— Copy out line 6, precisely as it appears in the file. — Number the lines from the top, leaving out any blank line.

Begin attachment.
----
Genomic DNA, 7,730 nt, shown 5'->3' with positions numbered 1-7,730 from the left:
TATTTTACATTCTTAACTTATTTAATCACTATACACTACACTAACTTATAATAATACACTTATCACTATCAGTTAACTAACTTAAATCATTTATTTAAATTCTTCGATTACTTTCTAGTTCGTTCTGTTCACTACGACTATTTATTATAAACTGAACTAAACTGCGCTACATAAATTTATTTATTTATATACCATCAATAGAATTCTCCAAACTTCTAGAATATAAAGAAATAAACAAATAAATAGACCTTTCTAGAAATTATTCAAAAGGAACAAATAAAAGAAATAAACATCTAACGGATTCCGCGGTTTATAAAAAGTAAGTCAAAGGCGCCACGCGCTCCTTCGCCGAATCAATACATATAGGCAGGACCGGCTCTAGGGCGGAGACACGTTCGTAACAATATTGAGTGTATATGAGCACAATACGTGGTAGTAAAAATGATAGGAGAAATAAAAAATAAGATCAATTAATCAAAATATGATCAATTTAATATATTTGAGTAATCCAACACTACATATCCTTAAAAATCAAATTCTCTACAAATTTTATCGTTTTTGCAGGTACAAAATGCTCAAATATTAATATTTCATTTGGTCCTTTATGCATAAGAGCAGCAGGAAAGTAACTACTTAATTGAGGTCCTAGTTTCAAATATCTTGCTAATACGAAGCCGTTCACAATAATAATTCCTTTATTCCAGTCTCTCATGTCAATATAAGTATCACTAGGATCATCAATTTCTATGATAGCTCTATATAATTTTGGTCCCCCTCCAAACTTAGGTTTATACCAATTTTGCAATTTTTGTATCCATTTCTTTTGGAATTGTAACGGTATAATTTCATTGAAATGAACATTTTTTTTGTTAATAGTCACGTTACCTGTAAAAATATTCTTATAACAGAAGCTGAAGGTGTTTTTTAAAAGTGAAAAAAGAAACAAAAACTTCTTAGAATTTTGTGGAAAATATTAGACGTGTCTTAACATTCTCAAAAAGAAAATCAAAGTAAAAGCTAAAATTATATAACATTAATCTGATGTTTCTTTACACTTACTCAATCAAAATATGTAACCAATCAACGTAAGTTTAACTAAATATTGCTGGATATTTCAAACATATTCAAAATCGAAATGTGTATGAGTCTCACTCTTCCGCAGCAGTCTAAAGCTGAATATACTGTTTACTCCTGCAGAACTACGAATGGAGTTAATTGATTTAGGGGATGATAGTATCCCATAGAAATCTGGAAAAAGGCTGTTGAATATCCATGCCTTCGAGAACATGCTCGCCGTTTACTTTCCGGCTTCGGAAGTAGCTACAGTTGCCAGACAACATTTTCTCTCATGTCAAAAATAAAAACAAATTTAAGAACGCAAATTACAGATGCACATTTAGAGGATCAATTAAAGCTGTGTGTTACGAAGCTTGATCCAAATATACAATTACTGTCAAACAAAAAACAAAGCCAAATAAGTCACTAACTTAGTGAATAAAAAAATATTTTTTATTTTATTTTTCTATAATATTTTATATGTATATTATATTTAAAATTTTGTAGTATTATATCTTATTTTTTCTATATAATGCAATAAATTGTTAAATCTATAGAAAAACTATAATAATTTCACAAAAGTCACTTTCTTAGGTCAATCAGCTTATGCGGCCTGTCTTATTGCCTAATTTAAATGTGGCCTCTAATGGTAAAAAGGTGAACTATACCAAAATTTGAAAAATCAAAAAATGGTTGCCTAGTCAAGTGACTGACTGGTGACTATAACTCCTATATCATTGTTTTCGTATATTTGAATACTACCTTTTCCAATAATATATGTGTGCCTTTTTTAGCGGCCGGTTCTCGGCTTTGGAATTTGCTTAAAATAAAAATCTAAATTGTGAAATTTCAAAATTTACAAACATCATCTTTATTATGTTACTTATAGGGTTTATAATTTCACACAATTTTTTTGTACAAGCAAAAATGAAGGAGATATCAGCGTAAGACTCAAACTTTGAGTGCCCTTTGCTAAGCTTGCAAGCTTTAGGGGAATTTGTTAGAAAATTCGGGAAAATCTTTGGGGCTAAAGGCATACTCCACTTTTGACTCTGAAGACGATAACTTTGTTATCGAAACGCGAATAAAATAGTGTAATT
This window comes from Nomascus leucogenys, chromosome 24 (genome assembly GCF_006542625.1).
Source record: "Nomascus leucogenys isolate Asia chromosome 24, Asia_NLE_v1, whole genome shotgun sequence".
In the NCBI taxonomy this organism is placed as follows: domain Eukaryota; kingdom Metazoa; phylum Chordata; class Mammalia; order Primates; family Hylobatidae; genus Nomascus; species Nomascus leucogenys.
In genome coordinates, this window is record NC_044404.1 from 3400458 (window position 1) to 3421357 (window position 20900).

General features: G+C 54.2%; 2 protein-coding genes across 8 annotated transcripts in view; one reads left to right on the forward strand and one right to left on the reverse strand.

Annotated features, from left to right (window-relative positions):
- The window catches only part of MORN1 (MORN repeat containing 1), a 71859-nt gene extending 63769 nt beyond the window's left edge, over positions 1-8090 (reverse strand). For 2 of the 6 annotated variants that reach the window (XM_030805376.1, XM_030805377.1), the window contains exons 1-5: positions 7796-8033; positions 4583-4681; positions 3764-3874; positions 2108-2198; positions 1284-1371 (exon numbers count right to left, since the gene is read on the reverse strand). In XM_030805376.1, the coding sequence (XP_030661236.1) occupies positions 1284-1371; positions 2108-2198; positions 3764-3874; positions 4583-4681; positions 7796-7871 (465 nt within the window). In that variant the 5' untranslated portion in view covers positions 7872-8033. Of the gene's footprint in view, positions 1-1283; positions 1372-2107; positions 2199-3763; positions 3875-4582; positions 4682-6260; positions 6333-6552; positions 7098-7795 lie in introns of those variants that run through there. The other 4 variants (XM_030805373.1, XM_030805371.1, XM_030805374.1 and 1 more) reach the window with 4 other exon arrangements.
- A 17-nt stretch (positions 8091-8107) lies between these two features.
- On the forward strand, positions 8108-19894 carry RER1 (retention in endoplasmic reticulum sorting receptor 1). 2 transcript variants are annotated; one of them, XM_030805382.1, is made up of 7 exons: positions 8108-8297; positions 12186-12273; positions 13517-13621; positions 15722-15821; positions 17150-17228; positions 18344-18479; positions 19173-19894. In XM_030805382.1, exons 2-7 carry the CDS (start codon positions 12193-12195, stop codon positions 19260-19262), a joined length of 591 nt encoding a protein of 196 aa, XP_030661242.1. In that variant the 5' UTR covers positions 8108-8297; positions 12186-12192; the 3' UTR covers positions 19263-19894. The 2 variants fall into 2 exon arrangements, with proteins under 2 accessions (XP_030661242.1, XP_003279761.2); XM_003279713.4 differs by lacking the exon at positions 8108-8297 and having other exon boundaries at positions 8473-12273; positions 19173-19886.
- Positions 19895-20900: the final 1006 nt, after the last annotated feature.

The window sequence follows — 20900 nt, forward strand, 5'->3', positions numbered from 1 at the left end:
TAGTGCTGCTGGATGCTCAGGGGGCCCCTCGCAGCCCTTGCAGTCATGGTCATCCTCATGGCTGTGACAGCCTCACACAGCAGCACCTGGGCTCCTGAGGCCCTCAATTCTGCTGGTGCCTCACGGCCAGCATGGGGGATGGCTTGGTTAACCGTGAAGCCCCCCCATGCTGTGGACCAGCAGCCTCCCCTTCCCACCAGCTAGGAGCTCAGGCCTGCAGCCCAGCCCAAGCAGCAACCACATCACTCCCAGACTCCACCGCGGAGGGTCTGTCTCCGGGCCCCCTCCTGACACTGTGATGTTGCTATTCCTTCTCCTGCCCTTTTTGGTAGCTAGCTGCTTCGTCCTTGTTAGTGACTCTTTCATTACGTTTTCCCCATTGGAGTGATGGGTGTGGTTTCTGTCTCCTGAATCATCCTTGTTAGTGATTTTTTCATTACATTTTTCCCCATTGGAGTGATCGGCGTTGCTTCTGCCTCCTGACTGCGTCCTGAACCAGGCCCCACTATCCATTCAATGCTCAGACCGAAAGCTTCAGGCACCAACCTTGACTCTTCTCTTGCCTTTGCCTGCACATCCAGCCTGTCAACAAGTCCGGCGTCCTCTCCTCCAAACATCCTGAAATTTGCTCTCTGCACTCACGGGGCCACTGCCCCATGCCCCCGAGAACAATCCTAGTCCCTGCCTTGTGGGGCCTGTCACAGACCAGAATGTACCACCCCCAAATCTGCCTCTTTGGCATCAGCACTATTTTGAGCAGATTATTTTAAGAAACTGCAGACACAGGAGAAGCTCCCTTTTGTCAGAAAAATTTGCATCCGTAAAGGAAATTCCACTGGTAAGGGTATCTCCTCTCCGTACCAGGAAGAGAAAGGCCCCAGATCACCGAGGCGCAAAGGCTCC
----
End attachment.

In genome coordinates, this window is record NC_044404.1 from 3400458 (window position 1) to 3421357 (window position 20900).